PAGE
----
USAID’s development assistance to Yemen helps end the need for emergency assistance, putting the country on a path to recovery, and creating a stronger foundation for durable peace.
Yemen is suffering the largest humanitarian crisis in the world, exacerbated by seven years of civil war. The regional, multi-actor conflict has resulted in the destruction of infrastructure, livelihoods, and social services, as well as weakened the resilience of communities and governance systems. USAID development assistance in Yemen bridges the relief-to-development continuum and strengthens Yemen’s resilience with an integrated programming approach in targeted geographic regions. USAID programs stabilize the economy, rebuild basic education and health systems, promote inclusion and reduce conflict, improve water sector access and management, and address emergent needs like the COVID-19 pandemic.
DEMOCRACY AND GOVERNANCE
USAID supports key economic institutions to prevent further economic deterioration and encourage the private sector to actively plan for and play a positive and inclusive role in the country’s return to stability. USAID partners with the Central Bank of Yemen to institute macroeconomic reforms to stabilize Yemen’s fragile economy and function as an independent institution to manage its money supply and foreign exchange reserves and regulate private banks. Support to the Ministry of Finance includes improving budget planning and execution processes and revenue generation and support to Yemen’s port authorities helps enhance the flow of goods within, into, and out of Yemen. USAID helps Yemenis improve their lives by supporting the growth of the fisheries sector, increasing farm productivity, establishing market links, and helping small and medium-sized enterprises increase employment and business income.
USAID helps meet Yemeni children’s immediate educational needs while also supporting long-term efforts to rebuild the education system that has been decimated from years of conflict. In partnership with the Yemeni Ministry of Education, USAID increases access to quality education services for vulnerable and conflict-affected children, including children with disabilities. USAID trains teachers; provides schools with both educational equipment and teaching and learning materials; and supports classroom-based interventions for out-of-school children, particularly girls and children in internally displaced people (IDP) camps. In order to prevent school dropouts, USAID has developed remedial education classes and distance and home learning programs to support students impacted by schools closed due to the conflict and COVID-19.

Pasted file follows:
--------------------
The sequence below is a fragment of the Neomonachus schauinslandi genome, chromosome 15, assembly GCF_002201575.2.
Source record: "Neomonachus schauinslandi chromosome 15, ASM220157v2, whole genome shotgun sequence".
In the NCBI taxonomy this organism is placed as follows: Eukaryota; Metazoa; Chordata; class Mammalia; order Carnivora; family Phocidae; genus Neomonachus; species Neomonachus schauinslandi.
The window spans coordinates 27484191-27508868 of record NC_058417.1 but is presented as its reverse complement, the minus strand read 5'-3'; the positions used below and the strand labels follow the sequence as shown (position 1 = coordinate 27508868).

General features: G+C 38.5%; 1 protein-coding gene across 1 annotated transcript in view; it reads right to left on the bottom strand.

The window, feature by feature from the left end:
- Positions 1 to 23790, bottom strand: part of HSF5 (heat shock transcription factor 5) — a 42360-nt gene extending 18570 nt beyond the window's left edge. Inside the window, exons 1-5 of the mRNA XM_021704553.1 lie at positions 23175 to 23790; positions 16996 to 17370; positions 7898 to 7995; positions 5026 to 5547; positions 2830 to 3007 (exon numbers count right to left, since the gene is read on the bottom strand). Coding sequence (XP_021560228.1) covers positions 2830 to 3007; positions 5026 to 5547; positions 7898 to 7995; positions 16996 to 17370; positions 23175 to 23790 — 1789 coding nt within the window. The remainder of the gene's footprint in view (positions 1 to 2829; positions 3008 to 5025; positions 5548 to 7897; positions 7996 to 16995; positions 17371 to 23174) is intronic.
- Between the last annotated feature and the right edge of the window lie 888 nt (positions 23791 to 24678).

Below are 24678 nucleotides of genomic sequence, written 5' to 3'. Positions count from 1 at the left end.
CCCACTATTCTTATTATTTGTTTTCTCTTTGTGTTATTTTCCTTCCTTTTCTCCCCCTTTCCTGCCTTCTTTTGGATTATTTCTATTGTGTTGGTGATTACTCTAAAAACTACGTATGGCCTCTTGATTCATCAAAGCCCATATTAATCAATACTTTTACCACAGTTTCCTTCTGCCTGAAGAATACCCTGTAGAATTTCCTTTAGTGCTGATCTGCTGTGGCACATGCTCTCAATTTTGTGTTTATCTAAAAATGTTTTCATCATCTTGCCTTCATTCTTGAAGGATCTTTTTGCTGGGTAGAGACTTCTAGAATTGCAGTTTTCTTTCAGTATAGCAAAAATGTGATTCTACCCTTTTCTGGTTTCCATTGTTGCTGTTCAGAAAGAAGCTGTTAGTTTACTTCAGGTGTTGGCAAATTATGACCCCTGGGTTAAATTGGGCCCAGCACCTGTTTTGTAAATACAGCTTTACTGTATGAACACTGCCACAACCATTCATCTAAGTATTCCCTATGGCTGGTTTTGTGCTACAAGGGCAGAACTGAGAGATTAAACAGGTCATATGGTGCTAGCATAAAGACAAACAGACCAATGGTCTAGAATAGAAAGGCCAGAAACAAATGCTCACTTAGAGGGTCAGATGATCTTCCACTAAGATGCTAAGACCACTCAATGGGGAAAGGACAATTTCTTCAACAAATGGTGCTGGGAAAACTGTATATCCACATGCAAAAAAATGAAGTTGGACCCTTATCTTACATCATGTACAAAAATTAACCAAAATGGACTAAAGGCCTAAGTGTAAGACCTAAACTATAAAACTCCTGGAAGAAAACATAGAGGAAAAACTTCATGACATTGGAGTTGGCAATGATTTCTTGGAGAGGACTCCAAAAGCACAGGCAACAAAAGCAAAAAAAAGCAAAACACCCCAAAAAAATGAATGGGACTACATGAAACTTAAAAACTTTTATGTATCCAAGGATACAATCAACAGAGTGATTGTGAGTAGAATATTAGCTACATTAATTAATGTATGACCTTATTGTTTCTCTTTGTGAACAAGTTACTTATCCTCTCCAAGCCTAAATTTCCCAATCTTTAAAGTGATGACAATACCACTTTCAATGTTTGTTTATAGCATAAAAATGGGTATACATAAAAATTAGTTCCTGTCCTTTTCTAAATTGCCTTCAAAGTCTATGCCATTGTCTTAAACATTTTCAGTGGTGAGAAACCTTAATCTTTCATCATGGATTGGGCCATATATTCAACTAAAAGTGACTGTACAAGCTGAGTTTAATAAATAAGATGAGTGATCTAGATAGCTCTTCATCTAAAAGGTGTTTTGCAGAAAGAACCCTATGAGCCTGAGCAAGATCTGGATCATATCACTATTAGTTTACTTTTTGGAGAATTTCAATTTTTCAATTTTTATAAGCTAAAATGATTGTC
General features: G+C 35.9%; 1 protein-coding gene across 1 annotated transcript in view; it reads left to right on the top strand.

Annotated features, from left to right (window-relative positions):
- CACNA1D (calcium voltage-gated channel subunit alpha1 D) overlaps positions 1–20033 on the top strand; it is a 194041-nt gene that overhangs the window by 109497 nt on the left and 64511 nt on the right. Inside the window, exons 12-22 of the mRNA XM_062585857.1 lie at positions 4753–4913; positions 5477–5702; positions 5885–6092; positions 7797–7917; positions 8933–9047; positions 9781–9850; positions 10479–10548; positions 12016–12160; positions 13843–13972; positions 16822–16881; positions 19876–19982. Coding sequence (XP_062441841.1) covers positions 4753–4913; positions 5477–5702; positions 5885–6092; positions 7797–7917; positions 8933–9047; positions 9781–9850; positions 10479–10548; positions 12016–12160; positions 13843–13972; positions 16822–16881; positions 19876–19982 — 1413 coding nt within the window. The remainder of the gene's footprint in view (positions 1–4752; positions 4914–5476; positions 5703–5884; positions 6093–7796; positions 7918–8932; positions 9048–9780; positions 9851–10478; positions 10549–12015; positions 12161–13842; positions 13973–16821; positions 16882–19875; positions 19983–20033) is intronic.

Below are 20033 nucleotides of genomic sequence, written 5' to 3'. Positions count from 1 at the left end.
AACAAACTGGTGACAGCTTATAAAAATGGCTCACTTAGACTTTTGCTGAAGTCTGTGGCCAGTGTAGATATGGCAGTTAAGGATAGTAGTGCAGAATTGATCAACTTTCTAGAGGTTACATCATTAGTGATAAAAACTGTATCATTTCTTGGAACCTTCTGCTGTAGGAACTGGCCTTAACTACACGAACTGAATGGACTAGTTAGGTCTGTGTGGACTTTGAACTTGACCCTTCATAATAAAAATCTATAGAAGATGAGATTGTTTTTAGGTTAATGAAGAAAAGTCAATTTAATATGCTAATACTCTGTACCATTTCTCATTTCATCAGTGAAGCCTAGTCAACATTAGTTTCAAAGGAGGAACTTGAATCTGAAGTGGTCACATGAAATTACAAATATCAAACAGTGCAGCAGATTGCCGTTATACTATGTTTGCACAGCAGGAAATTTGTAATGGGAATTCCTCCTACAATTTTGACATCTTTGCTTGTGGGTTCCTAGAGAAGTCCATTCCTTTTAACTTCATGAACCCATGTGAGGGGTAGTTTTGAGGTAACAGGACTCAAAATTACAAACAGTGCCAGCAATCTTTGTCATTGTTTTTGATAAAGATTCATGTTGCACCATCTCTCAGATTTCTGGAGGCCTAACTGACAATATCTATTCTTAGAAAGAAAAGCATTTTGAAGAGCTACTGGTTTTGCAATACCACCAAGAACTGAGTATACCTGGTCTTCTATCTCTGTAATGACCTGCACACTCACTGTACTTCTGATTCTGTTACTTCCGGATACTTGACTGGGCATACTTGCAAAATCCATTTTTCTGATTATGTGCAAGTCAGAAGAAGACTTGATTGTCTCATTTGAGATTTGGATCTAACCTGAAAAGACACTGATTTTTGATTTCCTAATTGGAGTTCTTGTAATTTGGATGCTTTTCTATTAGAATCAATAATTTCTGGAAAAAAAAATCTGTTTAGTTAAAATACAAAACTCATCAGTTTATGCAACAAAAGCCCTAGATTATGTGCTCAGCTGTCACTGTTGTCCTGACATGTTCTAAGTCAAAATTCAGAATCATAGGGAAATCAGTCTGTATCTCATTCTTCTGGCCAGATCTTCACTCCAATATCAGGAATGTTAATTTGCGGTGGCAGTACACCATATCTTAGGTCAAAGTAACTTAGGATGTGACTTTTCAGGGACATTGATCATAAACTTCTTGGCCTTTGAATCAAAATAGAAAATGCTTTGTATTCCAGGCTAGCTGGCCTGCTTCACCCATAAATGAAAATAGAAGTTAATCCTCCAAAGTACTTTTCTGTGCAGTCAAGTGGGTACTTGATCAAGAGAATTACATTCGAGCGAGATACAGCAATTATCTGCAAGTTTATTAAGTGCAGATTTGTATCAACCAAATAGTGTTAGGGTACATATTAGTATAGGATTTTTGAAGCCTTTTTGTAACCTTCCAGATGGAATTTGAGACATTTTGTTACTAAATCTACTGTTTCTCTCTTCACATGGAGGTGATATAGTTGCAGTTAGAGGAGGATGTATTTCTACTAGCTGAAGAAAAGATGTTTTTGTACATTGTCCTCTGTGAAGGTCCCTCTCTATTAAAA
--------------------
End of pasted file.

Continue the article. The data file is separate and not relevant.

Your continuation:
GOVERNANCE, PEACE, AND STABILITY
USAID promotes community cohesion and reconciliation, strengthens inclusion, and supports local governance. At the district and community levels, USAID brings together local government authorities and community members to find solutions to sources of conflict; strengthen institutions, organizations, and actors to meet citizens’ needs; serve as neutral arbitrators and peace-builders; foster social cohesion; and reignite pride in commonalities. Activities are inclusive, integrating women, youth, and other marginalized groups, including through small grants to advance peace, women’s empowerment, and community services.